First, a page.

CD47 ligation with anti-CD47 mAb (BRIC 126) caused the exposure of PS, which is consistent with
previous studies. Cells treated with BRIC126 showed a higher PS exposure than BRIC 235 or control. This demonstrates that CD47 molecules are expressed on the cell membrane of jurkat cells and also supports previous study that ligation of CD47 with anti-CD47 mAb induce PS exposure, hence apoptosis in these cells.

Treating ALL usually involves 3 phases namely - the induction (remission induction), consolidation and lastly maintenance phase. Generally, treatment of cancer of any kinds is never without any side effects and one of which is harm to healthy cells. Chemotherapy is one way and for the treatment of ALL, it can take up to about 2 years or more depending on the severity.

PKC δ (an isomer of PKC) induces DNA oxidation and ROS (Reactive oxygen species) overproduction leading to apoptosis of L- buthionine-S, R-sulfoximine resistant neuroblastoma cancer cells and potentiates the cytotoxic effects induced by L-buthionineS,R-sulfoximine in sensitive cells.

Treating ALL usually involves 3 phases namely - the induction (remission induction), consolidation and lastly maintenance phase. Generally, treatment of cancer of any kinds is never without any side effects and one of which is harm to healthy cells. Chemotherapy is one way and for the treatment of ALL, it can take up to about 2 years or more depending on the severity.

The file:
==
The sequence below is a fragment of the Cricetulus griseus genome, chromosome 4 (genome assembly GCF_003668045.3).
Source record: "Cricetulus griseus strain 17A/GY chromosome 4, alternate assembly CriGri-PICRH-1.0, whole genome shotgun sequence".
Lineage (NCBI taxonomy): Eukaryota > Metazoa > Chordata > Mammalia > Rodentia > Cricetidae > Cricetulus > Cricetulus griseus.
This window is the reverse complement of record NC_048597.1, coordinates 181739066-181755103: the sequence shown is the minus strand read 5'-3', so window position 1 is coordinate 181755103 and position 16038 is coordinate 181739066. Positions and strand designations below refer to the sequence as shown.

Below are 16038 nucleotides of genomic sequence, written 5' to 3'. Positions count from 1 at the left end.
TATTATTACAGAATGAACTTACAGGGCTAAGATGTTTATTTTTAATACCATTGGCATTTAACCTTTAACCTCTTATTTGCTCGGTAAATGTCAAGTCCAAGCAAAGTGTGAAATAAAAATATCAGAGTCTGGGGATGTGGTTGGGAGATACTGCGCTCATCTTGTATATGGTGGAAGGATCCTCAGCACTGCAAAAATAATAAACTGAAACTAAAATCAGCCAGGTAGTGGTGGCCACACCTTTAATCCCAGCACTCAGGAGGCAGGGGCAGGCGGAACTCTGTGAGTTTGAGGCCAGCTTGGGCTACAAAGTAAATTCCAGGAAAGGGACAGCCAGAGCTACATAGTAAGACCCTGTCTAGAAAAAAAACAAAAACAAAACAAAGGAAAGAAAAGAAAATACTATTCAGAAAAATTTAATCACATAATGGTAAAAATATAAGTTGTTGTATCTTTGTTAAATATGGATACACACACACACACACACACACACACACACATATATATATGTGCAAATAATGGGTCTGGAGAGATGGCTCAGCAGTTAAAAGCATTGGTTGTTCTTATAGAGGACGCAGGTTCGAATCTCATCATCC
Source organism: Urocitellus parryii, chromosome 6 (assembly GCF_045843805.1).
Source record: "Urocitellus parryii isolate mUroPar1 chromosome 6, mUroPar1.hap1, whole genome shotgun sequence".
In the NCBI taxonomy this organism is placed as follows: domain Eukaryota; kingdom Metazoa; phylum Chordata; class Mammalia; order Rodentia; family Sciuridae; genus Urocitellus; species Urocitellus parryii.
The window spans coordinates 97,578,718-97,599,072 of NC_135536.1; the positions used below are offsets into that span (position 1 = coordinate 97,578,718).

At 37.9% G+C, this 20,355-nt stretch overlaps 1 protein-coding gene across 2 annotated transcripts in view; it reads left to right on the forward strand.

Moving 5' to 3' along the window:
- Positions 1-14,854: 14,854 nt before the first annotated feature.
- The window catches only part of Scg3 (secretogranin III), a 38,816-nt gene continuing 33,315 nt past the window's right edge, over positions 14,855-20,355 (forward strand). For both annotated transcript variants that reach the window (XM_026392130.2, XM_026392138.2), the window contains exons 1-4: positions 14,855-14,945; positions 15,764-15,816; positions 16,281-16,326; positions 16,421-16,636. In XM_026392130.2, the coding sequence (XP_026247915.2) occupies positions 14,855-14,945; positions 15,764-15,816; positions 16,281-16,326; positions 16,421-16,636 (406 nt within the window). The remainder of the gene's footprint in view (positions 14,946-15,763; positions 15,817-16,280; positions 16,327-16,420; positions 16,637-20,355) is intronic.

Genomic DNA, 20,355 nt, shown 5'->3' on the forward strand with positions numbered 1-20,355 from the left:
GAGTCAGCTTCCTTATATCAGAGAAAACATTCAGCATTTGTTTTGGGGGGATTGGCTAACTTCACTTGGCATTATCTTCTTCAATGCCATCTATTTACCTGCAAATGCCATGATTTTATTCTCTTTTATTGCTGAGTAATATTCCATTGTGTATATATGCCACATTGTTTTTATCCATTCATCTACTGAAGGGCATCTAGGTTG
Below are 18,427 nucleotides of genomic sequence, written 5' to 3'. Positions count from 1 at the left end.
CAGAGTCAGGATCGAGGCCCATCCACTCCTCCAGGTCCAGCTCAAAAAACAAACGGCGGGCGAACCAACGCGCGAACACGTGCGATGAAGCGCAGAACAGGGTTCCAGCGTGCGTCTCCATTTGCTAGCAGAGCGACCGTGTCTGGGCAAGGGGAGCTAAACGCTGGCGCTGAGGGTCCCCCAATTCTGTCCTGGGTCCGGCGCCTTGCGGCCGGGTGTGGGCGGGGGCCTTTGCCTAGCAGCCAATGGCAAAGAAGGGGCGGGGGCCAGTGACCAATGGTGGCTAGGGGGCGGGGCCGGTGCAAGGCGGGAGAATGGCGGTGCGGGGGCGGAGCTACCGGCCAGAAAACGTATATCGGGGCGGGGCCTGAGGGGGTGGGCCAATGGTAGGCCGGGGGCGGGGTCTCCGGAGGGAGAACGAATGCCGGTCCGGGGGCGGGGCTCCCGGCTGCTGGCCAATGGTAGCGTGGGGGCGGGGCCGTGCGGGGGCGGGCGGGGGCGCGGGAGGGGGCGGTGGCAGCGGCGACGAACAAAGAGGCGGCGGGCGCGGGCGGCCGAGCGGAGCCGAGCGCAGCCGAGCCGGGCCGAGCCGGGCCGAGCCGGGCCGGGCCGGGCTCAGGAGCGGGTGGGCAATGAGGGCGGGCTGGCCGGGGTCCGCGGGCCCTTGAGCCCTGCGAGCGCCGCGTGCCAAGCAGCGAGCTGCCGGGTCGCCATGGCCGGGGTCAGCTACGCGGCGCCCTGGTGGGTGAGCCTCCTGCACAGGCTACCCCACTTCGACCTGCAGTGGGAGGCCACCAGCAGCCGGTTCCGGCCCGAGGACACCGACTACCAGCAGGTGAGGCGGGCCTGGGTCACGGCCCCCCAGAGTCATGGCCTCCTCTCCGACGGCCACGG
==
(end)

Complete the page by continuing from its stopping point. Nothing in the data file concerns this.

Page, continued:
PKC δ (an isomer of PKC) induces DNA oxidation and ROS (Reactive oxygen species) overproduction leading to apoptosis of L- buthionine-S, R-sulfoximine resistant neuroblastoma cancer cells and potentiates the cytotoxic effects induced by L-buthionineS,R-sulfoximine in sensitive cells.

Results from this experiment demonstrated the involvement of PKC in CD47-PS exposure pathway in jurkat cells. This is worthy of note for future work. Therefore, further research where specific inhibitors of individual PKC isoforms are included in the assay, would be helpful to unravel the role of
PKC isoforms in this novel pathway in jurkat cells; using maybe human peripheral blood T cells as
control cells.

Treatment with targeted drugs such as imatinib are usually used for treatment. In the last phase of treatment - the consolidation phase, this is more like a stabilizing stage where the chemo shots are now given gradually over a period of time.